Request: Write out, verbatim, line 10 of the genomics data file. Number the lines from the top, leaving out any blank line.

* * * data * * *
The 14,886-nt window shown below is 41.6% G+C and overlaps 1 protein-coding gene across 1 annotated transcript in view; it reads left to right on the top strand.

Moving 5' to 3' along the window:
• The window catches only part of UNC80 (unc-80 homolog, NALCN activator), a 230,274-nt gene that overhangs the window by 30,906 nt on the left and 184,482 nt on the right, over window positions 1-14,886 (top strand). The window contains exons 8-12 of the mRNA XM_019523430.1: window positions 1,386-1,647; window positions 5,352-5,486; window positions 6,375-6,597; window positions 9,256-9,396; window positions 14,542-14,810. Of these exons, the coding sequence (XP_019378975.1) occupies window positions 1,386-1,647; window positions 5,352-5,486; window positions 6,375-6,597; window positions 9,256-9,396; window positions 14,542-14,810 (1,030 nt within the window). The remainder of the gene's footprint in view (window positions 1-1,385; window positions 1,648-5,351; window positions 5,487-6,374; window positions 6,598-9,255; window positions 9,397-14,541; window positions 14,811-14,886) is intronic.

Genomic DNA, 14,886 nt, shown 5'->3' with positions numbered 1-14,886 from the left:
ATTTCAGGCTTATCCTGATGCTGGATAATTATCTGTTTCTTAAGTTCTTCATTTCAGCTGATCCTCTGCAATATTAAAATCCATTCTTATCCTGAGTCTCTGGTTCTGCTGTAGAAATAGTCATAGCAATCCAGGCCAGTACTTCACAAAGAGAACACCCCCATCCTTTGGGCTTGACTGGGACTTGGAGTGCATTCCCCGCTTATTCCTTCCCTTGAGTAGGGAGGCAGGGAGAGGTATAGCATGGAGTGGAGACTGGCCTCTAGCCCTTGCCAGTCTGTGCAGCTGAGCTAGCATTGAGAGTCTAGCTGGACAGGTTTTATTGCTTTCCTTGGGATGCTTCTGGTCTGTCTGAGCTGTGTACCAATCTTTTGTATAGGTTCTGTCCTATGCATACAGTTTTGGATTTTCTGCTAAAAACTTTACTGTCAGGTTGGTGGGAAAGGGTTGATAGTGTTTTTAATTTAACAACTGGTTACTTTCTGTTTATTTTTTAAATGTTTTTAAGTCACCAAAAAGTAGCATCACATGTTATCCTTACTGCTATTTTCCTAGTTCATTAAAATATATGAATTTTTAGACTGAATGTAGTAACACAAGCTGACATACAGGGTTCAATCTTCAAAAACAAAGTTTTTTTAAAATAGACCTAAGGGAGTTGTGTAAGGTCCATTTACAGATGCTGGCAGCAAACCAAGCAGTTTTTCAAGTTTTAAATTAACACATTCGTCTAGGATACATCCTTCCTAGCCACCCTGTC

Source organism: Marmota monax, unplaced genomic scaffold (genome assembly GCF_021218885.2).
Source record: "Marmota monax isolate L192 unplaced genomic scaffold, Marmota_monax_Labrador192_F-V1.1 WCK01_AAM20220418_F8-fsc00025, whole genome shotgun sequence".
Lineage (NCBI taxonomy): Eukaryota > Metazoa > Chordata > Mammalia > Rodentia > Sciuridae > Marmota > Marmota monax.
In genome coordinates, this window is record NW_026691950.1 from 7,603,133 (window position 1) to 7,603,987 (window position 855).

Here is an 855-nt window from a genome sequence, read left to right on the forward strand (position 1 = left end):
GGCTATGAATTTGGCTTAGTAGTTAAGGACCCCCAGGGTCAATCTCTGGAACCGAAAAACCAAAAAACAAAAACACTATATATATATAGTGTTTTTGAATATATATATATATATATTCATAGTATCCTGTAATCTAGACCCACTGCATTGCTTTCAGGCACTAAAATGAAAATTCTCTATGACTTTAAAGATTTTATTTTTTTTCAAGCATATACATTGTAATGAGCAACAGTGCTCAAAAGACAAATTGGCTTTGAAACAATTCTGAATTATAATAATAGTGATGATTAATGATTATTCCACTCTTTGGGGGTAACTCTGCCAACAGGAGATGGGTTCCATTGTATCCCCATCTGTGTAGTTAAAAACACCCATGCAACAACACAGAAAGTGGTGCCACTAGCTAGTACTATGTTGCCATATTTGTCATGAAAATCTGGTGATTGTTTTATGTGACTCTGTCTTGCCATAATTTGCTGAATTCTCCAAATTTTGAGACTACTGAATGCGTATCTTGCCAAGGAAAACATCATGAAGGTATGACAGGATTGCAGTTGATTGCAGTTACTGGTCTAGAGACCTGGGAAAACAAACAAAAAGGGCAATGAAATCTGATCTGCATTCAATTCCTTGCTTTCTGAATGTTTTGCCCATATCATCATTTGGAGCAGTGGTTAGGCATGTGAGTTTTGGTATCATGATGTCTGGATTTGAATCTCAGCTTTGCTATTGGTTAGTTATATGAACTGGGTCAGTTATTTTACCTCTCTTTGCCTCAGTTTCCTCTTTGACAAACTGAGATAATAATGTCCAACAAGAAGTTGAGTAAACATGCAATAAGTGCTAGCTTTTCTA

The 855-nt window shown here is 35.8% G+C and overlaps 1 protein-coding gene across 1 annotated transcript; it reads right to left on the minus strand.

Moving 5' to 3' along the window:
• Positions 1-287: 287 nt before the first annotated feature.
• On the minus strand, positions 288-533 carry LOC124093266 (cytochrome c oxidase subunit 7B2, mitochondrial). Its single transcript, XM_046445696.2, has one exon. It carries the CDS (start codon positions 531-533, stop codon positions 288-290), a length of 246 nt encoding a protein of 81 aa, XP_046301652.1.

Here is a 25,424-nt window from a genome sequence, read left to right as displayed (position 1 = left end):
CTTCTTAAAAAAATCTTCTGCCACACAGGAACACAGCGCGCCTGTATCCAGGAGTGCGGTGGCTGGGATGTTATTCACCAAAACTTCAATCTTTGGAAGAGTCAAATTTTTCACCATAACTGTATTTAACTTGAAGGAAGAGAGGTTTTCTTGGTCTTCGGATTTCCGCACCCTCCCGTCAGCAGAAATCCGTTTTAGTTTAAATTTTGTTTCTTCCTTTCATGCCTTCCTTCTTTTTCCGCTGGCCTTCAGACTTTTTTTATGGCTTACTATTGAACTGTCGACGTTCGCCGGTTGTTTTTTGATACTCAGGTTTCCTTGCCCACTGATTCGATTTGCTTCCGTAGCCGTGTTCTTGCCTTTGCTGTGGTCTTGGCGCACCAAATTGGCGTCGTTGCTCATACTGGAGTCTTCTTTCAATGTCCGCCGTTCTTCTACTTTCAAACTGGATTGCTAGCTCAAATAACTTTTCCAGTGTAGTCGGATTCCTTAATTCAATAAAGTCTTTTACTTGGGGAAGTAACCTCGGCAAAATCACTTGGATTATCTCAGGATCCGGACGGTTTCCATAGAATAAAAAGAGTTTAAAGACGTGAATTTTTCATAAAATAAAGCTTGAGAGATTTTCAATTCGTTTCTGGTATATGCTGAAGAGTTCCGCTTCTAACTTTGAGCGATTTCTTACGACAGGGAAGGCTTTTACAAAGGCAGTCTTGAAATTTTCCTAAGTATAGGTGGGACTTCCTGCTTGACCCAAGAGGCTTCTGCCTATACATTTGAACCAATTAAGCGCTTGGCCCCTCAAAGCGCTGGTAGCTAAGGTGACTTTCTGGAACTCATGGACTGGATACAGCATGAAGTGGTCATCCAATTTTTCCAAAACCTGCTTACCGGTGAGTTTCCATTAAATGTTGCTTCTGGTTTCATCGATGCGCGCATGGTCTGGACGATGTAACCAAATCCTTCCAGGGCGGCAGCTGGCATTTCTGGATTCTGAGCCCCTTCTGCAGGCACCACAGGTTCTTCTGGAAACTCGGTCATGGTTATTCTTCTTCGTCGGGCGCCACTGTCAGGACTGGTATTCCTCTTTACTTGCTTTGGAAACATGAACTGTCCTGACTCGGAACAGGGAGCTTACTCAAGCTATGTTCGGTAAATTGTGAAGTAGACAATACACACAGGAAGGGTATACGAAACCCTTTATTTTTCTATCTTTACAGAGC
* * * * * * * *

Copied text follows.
Here is an 855-nt window from a genome sequence, read left to right on the forward strand (position 1 = left end):